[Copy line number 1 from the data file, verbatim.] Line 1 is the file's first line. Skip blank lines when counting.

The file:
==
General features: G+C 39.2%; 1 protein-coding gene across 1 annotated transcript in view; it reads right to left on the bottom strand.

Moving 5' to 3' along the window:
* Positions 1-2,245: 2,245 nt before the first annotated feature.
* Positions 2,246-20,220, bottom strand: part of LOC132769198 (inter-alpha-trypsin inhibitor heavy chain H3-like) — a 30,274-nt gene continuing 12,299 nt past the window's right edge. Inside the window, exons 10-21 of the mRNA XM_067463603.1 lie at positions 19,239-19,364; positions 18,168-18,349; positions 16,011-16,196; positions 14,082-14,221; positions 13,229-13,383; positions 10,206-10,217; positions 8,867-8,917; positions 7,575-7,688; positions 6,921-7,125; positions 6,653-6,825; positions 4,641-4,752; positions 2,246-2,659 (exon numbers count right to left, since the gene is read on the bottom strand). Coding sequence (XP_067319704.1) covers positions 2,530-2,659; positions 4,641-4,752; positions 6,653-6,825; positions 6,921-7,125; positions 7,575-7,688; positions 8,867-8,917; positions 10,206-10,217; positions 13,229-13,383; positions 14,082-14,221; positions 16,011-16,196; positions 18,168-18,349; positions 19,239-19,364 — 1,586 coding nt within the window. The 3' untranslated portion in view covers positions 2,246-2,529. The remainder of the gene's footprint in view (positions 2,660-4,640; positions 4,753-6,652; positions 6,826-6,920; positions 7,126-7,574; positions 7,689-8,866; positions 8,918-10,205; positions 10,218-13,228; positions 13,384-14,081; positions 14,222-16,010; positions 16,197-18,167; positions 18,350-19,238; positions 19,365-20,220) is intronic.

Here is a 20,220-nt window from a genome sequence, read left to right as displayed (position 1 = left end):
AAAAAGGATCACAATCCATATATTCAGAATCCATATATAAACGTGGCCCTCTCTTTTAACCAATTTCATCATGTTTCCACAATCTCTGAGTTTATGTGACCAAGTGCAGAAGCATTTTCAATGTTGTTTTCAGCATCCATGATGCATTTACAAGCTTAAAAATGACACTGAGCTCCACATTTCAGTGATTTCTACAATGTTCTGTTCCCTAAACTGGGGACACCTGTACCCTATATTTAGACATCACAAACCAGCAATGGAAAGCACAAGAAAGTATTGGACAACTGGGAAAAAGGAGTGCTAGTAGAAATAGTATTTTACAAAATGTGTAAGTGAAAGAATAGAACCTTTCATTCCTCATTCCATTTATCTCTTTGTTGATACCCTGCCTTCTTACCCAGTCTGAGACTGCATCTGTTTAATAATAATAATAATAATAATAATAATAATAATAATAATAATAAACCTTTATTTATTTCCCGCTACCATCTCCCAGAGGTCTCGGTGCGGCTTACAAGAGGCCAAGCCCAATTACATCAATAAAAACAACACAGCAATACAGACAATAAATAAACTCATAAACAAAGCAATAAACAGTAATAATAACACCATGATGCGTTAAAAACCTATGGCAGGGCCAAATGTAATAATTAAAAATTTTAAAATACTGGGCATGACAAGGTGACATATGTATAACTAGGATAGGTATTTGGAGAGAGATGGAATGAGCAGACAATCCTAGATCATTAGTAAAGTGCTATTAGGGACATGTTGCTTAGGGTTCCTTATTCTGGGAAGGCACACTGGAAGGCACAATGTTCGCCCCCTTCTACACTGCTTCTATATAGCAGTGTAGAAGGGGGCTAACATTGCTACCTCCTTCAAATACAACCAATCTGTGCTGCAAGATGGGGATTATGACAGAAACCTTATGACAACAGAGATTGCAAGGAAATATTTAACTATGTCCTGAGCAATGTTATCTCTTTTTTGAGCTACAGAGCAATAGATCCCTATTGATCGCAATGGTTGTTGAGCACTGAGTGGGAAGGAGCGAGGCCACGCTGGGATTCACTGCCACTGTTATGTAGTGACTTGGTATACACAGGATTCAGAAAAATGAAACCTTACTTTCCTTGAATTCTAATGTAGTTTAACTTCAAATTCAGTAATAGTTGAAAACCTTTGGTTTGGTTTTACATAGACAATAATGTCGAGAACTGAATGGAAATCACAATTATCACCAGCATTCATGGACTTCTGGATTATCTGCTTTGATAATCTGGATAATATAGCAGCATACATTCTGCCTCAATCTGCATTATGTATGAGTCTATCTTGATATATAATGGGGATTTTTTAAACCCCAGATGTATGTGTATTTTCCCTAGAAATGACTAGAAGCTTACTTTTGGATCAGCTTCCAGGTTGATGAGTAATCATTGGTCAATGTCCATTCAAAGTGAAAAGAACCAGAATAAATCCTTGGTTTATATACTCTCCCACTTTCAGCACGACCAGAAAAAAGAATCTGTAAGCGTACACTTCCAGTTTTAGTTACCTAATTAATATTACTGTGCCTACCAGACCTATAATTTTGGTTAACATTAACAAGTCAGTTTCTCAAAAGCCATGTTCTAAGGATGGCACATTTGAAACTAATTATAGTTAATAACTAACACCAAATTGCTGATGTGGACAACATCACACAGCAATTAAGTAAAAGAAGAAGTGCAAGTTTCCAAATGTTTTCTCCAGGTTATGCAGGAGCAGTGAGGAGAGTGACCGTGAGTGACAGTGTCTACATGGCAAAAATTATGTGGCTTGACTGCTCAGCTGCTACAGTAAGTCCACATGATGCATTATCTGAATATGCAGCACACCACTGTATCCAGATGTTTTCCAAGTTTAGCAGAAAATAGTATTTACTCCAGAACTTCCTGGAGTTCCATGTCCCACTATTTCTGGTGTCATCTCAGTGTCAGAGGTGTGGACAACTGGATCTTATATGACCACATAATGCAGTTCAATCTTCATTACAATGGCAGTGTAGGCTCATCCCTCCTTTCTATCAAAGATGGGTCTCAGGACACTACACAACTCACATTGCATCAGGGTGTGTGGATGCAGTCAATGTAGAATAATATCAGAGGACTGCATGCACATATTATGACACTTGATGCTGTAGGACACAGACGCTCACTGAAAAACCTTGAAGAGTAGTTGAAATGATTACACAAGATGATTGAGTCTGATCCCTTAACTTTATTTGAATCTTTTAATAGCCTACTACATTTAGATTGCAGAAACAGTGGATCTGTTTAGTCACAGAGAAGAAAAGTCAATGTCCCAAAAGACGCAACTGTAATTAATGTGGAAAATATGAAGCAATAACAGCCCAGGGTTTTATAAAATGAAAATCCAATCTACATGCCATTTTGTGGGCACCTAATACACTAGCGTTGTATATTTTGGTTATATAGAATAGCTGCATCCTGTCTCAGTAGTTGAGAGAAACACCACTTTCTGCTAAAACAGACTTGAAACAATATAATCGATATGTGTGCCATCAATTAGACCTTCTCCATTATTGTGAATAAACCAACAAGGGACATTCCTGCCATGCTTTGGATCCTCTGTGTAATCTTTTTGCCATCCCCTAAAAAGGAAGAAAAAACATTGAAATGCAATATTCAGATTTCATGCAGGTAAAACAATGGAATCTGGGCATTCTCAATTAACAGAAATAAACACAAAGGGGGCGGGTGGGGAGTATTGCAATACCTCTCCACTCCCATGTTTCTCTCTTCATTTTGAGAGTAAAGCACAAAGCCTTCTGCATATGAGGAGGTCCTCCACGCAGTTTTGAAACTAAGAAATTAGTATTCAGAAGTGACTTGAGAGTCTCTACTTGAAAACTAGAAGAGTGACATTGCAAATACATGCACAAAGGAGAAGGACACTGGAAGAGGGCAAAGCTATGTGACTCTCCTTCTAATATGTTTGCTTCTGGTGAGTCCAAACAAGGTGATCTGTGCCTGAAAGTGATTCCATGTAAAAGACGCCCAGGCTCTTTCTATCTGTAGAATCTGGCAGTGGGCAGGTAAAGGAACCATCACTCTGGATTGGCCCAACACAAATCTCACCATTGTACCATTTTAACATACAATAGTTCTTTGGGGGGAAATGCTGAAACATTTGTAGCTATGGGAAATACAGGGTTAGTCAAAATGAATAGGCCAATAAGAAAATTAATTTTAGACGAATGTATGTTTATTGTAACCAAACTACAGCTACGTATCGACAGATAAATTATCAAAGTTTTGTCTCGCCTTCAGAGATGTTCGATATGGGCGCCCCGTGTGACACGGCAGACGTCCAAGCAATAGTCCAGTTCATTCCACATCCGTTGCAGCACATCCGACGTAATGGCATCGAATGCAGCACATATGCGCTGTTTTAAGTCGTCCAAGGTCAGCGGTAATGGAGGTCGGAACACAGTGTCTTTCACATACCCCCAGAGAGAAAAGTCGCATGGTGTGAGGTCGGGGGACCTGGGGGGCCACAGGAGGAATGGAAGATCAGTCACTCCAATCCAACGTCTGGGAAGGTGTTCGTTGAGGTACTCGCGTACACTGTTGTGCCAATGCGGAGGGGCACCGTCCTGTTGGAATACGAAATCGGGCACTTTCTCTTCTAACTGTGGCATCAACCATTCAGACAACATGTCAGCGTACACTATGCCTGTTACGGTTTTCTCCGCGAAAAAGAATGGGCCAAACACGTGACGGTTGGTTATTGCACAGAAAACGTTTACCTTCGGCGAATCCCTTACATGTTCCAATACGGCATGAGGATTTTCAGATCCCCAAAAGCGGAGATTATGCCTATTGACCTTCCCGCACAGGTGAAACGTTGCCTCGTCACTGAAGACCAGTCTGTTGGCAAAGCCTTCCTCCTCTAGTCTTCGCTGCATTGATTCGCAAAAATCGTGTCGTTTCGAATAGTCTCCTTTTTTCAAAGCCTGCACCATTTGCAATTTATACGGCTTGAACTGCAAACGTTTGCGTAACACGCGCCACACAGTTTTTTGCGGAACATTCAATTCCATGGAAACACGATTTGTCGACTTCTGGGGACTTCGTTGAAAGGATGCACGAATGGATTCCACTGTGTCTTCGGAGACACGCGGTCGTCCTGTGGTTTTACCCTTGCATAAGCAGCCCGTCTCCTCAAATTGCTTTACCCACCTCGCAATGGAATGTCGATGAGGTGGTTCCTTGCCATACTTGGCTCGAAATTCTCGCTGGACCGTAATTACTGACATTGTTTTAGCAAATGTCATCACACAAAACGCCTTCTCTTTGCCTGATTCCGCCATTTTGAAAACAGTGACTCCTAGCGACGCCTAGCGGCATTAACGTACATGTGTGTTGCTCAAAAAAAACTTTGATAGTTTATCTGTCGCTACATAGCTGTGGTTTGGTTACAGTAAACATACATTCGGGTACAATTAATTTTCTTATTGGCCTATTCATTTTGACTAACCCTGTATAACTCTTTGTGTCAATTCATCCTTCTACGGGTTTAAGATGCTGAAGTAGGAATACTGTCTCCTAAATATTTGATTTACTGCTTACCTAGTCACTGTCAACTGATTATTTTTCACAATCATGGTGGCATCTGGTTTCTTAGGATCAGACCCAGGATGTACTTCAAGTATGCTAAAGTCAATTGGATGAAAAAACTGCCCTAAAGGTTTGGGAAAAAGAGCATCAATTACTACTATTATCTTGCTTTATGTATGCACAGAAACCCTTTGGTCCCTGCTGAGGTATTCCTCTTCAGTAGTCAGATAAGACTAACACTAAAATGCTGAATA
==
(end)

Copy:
General features: G+C 39.2%; 1 protein-coding gene across 1 annotated transcript in view; it reads right to left on the bottom strand.